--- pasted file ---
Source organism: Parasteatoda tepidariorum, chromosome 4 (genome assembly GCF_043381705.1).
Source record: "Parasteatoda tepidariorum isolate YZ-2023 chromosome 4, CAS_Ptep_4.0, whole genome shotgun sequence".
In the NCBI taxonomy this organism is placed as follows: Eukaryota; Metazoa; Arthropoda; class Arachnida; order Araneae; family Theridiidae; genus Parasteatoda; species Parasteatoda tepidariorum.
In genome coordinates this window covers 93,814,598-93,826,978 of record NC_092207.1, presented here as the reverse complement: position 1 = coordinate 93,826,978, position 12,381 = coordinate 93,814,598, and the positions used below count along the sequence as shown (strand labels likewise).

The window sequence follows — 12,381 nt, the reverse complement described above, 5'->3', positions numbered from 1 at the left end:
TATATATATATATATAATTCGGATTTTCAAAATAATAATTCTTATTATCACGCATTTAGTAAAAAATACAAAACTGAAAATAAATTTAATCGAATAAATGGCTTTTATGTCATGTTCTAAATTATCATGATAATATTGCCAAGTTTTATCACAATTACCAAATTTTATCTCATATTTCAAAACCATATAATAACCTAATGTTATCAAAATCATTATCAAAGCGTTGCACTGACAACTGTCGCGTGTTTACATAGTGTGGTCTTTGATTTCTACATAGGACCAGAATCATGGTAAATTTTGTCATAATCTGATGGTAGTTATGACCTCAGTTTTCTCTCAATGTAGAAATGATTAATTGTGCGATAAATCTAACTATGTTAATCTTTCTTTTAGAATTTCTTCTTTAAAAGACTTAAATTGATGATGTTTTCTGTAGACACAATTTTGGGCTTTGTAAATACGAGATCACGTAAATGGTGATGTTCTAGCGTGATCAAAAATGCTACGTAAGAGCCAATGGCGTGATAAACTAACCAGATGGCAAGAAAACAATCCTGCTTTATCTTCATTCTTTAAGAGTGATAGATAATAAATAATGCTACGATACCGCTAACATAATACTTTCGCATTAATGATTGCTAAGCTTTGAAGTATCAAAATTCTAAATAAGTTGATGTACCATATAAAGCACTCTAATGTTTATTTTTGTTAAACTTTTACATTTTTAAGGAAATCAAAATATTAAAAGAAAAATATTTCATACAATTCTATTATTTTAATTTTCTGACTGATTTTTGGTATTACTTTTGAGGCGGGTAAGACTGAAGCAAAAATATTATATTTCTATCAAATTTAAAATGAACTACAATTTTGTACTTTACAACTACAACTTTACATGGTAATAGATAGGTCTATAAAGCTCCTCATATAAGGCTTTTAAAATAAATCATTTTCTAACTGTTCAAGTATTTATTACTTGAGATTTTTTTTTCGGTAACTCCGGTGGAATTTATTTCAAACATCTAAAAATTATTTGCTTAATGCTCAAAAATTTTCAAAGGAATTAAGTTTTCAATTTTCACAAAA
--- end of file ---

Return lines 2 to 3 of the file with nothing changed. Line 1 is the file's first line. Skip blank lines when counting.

Source record: "Parasteatoda tepidariorum isolate YZ-2023 chromosome 4, CAS_Ptep_4.0, whole genome shotgun sequence".
In the NCBI taxonomy this organism is placed as follows: Eukaryota; Metazoa; Arthropoda; class Arachnida; order Araneae; family Theridiidae; genus Parasteatoda; species Parasteatoda tepidariorum.